The Fight to Support, Strengthen and Stand with the Baha’is in Iran

By Nava Saylany

History loves to reinvent and repeat itself. We only notice that things have happened again after they have done their damage.

During WWII, millions of Jews were persecuted in Germany. They were brutally murdered, tortured and denied their basic rights, all because of their religion. This all ended by the mid-forties with the end of World War Two. But, does that mean that everyone is safe? Will we ever learn from history? Unfortunately, for the Baha’is in Iran, the world has not learned from history. The discriminations of Baha’is need to end. We can only do this by taking action.

There are many questions you probably have, such as; what is the Baha’i Faith? What is happening in Iran? What is the significance of this problem? Allow me to simplify things for you.

The Baha’i Faith is a monotheistic religion that believes humanity is one race, men and women are equal and all the prophets came from one God. The religion had its start in the late 1800s, and just celebrated the 200 year anniversary of the birth of Baha’u’llah, the founder of the Baha’i faith, in 2017.

The Muslims in Iran believe that Islam is the final religion. This means that all the religions that came after Islam are not accepted. So, ever since the birth of the religion, there have been different forms of discriminations. The Iranian government fears minority groups, especially ones that are growing.  The Baha’i faith is the largest minority religion in Iran, which only heightens the government fear.

In the 1980s the Baha’is suffered through extreme and brutal treatment. They were not allowed to work in the government, to have passports, to attend schools, to attend universities, and to own businesses. They have also been imprisoned, tortured and systematically killed. It’s estimated that from 1978 to 2008, over 200 Baha’is were executed and since the 1980s, thousands have been imprisoned.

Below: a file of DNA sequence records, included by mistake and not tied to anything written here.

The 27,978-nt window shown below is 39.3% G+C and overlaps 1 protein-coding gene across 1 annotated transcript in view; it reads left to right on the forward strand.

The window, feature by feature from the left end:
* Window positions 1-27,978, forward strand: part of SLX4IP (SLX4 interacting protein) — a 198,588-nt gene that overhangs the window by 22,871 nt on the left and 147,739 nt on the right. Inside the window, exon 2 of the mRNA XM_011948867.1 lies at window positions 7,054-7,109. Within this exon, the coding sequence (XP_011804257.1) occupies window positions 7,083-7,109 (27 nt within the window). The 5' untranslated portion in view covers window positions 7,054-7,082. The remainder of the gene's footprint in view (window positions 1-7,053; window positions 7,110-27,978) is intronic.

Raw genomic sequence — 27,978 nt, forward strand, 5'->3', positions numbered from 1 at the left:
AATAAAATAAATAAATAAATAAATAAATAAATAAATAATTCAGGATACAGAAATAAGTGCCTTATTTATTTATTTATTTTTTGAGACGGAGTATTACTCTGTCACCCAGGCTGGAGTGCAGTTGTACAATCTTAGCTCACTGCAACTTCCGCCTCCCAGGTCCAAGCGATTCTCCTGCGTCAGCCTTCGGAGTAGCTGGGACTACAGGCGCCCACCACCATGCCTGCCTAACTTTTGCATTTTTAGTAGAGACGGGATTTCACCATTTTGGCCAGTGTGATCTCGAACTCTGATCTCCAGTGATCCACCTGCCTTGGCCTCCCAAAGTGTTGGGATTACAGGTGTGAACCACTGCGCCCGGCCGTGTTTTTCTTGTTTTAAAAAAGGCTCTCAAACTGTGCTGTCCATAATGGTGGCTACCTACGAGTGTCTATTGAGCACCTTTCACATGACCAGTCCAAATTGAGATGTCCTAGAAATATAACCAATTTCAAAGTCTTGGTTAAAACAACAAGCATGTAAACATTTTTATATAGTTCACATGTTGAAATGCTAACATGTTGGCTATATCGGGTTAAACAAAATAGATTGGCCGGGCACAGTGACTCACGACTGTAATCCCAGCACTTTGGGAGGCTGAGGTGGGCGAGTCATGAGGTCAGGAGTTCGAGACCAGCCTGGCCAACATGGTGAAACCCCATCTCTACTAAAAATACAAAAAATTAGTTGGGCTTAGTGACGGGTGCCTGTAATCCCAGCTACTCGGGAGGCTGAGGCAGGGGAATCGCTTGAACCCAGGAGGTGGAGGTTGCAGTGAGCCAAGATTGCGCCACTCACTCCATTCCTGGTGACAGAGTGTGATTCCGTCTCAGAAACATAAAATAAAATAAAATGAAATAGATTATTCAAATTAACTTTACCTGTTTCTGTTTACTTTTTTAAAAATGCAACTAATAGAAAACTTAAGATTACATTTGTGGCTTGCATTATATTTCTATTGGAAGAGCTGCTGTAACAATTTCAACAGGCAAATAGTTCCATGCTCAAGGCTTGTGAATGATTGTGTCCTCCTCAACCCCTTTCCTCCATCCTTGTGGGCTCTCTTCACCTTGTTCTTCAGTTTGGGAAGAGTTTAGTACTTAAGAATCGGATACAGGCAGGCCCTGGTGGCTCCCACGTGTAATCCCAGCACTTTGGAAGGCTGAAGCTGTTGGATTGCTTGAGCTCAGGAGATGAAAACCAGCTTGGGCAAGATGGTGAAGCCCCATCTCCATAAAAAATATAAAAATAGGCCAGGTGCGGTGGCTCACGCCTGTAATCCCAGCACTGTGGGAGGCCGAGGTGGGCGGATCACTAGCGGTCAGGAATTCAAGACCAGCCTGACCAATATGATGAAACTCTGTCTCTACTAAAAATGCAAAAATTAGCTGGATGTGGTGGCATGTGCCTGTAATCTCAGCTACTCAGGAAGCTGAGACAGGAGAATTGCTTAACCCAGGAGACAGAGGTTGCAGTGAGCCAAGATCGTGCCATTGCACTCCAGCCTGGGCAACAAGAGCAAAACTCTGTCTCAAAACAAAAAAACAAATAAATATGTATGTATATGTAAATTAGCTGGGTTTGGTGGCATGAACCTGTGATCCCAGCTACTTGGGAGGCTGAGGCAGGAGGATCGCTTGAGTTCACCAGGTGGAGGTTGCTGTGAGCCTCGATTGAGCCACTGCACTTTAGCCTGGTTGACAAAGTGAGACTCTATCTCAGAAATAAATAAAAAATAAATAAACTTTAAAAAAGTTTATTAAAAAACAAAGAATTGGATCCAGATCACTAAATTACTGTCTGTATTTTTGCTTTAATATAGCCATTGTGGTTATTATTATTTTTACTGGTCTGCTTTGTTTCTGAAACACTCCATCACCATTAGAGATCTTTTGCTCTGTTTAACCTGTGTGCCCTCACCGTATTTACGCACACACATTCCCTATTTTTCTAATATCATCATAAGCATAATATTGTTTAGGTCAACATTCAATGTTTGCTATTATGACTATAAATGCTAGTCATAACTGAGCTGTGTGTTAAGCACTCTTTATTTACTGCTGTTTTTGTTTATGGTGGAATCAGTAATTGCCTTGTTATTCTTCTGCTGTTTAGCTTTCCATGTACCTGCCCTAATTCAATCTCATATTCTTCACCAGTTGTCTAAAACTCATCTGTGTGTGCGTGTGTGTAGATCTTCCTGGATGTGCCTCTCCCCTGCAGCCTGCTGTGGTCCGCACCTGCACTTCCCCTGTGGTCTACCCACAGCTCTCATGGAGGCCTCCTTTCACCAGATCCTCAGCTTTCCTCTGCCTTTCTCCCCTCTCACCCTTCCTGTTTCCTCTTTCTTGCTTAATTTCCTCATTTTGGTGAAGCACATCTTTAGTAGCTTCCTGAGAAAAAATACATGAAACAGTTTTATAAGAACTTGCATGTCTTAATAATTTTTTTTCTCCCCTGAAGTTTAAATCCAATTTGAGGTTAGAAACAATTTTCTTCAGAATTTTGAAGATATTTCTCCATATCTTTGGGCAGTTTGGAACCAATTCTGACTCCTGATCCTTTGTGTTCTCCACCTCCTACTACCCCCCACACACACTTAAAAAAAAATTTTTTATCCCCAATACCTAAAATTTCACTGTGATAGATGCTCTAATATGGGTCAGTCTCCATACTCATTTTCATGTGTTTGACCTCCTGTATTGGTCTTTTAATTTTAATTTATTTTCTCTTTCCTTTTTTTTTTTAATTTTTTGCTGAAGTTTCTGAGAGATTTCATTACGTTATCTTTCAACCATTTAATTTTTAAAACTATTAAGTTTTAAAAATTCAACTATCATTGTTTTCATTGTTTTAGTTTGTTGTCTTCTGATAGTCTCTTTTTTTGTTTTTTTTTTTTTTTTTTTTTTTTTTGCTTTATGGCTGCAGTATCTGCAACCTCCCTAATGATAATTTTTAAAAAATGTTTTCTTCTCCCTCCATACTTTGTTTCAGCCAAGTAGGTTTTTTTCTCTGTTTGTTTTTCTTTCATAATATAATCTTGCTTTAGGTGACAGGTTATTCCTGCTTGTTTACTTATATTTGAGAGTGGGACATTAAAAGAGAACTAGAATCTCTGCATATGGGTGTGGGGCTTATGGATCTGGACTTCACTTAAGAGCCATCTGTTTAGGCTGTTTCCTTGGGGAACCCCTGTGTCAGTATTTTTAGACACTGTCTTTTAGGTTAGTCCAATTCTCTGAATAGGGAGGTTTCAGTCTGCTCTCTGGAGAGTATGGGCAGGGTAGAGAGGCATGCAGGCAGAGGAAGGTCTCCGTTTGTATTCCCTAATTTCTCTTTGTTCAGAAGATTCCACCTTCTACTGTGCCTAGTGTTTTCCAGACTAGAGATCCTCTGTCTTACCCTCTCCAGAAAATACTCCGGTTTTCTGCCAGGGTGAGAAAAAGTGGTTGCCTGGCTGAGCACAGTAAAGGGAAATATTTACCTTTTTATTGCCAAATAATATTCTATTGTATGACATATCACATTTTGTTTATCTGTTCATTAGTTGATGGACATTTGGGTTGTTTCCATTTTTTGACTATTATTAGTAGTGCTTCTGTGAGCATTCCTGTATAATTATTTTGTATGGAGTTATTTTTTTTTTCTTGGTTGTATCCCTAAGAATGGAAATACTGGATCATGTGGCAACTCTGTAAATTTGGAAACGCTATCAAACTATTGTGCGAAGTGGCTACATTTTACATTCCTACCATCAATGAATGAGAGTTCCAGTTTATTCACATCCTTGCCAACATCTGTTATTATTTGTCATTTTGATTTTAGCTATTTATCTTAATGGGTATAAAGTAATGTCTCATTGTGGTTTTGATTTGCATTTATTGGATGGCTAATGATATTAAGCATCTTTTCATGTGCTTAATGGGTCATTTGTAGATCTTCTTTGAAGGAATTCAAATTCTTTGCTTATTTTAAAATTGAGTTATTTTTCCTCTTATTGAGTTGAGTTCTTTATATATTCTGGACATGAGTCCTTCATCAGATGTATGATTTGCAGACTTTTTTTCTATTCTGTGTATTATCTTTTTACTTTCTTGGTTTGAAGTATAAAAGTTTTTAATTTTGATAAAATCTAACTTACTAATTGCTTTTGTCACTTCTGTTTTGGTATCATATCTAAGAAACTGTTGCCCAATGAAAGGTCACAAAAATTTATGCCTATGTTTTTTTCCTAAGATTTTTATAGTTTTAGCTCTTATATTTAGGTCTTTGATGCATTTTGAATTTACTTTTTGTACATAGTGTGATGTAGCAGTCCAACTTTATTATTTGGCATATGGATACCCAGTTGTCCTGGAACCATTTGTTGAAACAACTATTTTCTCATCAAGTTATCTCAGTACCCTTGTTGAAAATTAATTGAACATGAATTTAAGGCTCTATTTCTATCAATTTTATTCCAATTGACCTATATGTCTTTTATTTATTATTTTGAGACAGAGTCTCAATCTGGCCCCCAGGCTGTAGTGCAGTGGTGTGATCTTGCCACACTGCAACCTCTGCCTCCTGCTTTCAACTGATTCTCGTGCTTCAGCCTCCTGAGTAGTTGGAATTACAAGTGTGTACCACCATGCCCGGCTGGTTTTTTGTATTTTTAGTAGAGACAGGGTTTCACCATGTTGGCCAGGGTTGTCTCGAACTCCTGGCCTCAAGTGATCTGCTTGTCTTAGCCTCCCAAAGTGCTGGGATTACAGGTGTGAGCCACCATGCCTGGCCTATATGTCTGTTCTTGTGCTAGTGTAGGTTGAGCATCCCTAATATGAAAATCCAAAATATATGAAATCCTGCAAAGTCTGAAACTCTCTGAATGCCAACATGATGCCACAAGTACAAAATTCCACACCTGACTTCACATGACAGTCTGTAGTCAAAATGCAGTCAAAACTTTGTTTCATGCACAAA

I remember asking my dad about why he left Iran as a teenager in the 1980s. His simple answer was, “because we’re Baha’is.” Eight year old me could not grasp the concept that my dad had to be smuggled out of his own country all because he is a Baha’i. He expressed to me his fears, pains and struggles and all of a sudden he seemed so much stronger. He transformed from a cute kitten to a brave lion. From then on, he made sure that I knew of the mistreatment that thousands of Baha’is endure in Iran.  

These issues are not in the past. In 2016, a man was stabbed due to him simply being a Baha’i. In January of 2017, an elderly Baha’i man named Ahmad Fanaian was found dead, with burns all over his body.  Neither one of these is a coincidence.

The UN tried to address these problems by pressing Iran not to ask for religion in the university application process. But there are always ways to get around these laws. In 2007, according to the Bahai World News Service, 800 to 1,000 Baha’is who completed their entrance exams were later informed that their exams were “incomplete.” Therefore, they were unable to enroll in universities.